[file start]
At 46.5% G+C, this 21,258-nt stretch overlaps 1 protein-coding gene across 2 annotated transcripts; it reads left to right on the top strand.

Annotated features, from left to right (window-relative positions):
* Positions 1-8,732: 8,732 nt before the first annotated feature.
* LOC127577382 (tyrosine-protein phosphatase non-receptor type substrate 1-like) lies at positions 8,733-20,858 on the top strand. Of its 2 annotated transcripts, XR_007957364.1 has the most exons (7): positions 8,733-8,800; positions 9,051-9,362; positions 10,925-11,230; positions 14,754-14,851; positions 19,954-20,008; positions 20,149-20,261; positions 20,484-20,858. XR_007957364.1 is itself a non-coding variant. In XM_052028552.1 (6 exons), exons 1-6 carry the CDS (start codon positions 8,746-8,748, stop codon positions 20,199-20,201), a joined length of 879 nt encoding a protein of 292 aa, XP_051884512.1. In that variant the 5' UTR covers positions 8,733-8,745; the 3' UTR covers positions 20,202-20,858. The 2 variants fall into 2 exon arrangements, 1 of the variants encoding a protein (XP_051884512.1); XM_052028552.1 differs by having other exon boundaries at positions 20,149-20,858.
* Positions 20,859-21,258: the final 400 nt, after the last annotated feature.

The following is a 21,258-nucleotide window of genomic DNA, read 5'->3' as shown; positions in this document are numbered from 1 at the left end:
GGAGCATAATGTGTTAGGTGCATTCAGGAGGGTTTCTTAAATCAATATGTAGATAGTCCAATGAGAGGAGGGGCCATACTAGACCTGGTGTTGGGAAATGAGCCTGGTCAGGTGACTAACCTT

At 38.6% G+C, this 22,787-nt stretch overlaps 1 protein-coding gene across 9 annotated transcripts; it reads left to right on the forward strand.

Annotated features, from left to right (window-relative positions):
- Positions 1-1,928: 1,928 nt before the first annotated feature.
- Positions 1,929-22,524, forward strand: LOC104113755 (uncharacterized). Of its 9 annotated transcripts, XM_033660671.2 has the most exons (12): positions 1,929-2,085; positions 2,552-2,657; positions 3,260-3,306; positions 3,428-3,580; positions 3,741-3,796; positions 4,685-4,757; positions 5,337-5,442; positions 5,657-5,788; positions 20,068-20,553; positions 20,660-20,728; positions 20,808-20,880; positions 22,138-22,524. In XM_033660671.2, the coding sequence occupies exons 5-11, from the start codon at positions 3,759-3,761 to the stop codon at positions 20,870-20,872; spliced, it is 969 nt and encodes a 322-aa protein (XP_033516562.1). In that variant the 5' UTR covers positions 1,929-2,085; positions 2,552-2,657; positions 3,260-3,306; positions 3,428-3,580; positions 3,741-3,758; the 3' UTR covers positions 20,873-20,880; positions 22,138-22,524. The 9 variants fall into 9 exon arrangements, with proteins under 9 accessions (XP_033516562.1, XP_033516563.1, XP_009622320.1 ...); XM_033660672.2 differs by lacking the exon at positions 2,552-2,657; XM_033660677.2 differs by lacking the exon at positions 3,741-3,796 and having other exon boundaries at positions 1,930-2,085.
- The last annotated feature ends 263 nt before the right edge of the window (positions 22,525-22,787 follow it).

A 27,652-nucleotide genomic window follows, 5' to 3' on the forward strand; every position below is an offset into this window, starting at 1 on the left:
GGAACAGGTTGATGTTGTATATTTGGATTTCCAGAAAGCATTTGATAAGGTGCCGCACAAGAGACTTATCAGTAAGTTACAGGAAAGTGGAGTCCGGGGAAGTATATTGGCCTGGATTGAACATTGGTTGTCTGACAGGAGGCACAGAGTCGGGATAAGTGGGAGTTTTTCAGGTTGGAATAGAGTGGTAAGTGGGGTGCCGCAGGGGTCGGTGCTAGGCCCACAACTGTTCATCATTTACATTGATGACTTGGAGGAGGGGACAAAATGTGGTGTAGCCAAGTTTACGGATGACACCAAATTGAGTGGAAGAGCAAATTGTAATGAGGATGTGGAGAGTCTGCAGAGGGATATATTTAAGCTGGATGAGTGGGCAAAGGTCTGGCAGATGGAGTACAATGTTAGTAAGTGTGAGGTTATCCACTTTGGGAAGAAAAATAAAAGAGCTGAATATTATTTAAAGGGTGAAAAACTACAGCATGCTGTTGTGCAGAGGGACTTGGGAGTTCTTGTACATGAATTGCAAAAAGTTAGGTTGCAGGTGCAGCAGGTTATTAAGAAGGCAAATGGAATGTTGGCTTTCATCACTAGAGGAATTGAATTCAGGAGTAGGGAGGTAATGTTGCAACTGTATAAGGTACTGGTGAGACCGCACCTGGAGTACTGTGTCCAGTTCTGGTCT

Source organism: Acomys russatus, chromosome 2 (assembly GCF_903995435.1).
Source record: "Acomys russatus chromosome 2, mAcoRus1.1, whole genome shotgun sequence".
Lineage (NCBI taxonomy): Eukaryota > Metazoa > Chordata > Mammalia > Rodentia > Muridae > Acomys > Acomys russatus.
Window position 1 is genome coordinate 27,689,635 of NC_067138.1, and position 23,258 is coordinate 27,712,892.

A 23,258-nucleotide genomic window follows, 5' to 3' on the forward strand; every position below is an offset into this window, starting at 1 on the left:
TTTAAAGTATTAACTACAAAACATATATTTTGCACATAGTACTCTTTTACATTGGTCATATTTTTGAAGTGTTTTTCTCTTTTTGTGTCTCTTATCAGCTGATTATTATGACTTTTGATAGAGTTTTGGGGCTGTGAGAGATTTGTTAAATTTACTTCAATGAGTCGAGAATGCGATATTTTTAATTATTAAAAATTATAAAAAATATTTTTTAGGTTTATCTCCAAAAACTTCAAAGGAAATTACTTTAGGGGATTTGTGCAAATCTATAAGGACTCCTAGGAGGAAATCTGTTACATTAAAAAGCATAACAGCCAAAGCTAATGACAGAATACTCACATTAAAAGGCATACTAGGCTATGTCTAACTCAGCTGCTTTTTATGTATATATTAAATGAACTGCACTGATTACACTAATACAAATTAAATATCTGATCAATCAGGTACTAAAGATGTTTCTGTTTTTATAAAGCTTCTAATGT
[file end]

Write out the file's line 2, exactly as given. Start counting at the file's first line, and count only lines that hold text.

Annotated features, from left to right (window-relative positions):